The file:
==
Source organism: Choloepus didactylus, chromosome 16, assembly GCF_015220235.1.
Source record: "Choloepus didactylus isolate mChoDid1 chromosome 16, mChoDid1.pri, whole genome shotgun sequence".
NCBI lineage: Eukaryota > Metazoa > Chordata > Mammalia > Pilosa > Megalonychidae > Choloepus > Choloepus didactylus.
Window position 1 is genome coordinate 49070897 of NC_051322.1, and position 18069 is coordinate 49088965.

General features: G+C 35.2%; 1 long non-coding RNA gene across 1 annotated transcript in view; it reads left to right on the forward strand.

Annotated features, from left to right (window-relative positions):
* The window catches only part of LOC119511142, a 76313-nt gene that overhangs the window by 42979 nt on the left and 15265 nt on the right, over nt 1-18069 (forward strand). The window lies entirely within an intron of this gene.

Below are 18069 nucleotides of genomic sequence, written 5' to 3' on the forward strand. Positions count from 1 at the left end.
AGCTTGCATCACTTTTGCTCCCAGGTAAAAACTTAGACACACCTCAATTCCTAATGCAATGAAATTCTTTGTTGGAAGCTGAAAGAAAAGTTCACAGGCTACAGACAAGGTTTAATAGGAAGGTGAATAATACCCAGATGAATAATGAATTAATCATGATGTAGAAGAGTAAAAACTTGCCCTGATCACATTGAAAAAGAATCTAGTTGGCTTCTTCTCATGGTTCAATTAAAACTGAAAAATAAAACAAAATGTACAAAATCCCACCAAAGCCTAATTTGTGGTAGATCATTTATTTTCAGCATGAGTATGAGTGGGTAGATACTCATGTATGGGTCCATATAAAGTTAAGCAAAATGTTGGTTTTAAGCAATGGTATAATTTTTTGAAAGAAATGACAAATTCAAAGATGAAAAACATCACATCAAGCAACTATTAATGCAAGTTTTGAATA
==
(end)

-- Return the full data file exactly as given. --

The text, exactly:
Source organism: Choloepus didactylus, chromosome 16, assembly GCF_015220235.1.
Source record: "Choloepus didactylus isolate mChoDid1 chromosome 16, mChoDid1.pri, whole genome shotgun sequence".
NCBI lineage: Eukaryota > Metazoa > Chordata > Mammalia > Pilosa > Megalonychidae > Choloepus > Choloepus didactylus.
Window position 1 is genome coordinate 49070897 of NC_051322.1, and position 18069 is coordinate 49088965.

General features: G+C 35.2%; 1 long non-coding RNA gene across 1 annotated transcript in view; it reads left to right on the forward strand.

Annotated features, from left to right (window-relative positions):
* The window catches only part of LOC119511142, a 76313-nt gene that overhangs the window by 42979 nt on the left and 15265 nt on the right, over nt 1-18069 (forward strand). The window lies entirely within an intron of this gene.

Below are 18069 nucleotides of genomic sequence, written 5' to 3' on the forward strand. Positions count from 1 at the left end.
AGCTTGCATCACTTTTGCTCCCAGGTAAAAACTTAGACACACCTCAATTCCTAATGCAATGAAATTCTTTGTTGGAAGCTGAAAGAAAAGTTCACAGGCTACAGACAAGGTTTAATAGGAAGGTGAATAATACCCAGATGAATAATGAATTAATCATGATGTAGAAGAGTAAAAACTTGCCCTGATCACATTGAAAAAGAATCTAGTTGGCTTCTTCTCATGGTTCAATTAAAACTGAAAAATAAAACAAAATGTACAAAATCCCACCAAAGCCTAATTTGTGGTAGATCATTTATTTTCAGCATGAGTATGAGTGGGTAGATACTCATGTATGGGTCCATATAAAGTTAAGCAAAATGTTGGTTTTAAGCAATGGTATAATTTTTTGAAAGAAATGACAAATTCAAAGATGAAAAACATCACATCAAGCAACTATTAATGCAAGTTTTGAATA